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Charley Varrick is a small-time crook who outfoxes the Mob in this fast-paced offbeat thriller directed by Don Siegel. Academy Award winner Walter Matthau stars in a rare dramatic role, along with the powerful Joe Don Baker, as a tough Mafia hitman. Charley robs small banks with small payrolls. That keeps him out of trouble until he stumbles onto the Mob's secret stash. The chase is on as the Big Boys go after the "Last of the Independents." It's a heart-pounding ride that builds to a fiery airborne climax as Charley makes his last desperate run for the Mexican border and safety.
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He realizes it must be a 'drop'. Money left there by the mafia for a later pick-up. Varrick knows that giving it back isn't an option. "Nobody takes the mob for that kind of money and lives to tell about it", to paraphrase his words. The only partner of his to survive the caper (Andy Robinson, who played the psychopathic sniper in 'Dirty Harry') is a tightly wound, volatile mess of a man intent on spending his share of the loot right away, instead of sitting on it for the four or five years that Varrick recommends. Charley pretends to acquiesce, but secretly makes plans to make sure his hard-drinking partner never spends a dime of the money.
All this, and Joe Don Baker as a sociopathic sledge-hammer of a man contracted by the mob to get back their money. Charley Varrick has to use every bit of his cunning to stay one step ahead of a grim fate.
I happened across this movie one night on a cable channel, and was so glad I did. Knew I had to have it on DVD someday. No classic Walter Matthau humor in this one. Well, except maybe for the scene with Sheree north who plays a woman forging very expensive illegal passports for Varrick and his partner, and then tries to charge him another five hundred dollars for a sucker on his way out!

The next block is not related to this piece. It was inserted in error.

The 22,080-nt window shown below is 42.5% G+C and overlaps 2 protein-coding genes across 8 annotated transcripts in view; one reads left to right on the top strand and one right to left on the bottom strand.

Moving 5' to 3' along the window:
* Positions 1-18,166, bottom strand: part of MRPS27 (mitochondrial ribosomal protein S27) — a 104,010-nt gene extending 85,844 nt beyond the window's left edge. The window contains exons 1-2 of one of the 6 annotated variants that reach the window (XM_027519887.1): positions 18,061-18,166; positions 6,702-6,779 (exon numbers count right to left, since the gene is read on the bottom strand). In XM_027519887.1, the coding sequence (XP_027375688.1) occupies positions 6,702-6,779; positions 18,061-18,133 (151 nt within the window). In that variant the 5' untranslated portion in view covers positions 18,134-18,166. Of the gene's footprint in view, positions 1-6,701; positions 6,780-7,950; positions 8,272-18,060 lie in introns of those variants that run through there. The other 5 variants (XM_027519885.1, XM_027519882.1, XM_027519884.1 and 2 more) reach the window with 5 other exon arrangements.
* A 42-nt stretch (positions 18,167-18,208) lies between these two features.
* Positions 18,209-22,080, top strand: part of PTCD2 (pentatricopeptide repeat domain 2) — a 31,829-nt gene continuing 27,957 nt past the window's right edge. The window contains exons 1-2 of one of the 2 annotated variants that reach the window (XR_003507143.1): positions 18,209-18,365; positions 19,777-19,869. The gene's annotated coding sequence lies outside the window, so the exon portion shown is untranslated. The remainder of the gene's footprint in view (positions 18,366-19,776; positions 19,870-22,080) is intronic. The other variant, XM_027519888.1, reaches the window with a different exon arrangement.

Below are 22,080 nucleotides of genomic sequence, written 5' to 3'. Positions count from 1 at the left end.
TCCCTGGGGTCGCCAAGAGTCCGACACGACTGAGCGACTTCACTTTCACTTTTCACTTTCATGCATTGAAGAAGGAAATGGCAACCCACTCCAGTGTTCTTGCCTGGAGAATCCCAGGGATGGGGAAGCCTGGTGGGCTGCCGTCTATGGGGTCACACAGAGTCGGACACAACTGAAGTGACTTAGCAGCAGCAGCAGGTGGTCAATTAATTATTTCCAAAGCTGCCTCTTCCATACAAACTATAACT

Great movie, with a very satisfying ending. They don't make 'em like this anymore.
The movie itself is a masterpiece of construction which meets the highest expectations of poetic justice. For instance, how does Charley know that Molly suspects Maynard Boyle? Because Charley was hiding outside the trailer when Molly was torturing Harman Sullivan and heard Molly say "Young doesn't have the ___ for a deal like this. It was Boyle, wasn't it?"
Early in the story, when Harman insists on spending the money now, Charley instantly gives him up for dead. This is why Charley switches Harman's dental records with Nadine's at the dentist's office. Charley goes to Tom's gun shop and indiscreetly tells Tom he has some money to fence -- why? So he can draw fire to Harman in the trailer. Molly soon arrives and kills Harman.
The final scene is perhaps a bit too ingenious. Charley lures Boyle to a remote air strip, assuming that Molly will be there watching. He puts on a pantomime of hugging Boyle, congratulating Boyle on the caper they have pulled off together. Molly kills Boyle with his car and then pursues Charley's plane around the field. Charley, taking advantage of his training as a rodeo stunt pilot, overturns the plane and tells Molly he is injured. He points to an abandoned car. "The money is in there." When Molly opens the trunk, he finds Harman, some of the money, and a stash of dynamite. The dynamite explodes, Molly is killed. Charlie takes the money out of the overturned plane, burns his flying suit in the car so the mafia will believe both he and Harman are dead, and drives off with the money.
A subtle, perfectionistic piece, well worth seeing for those who like thrillers.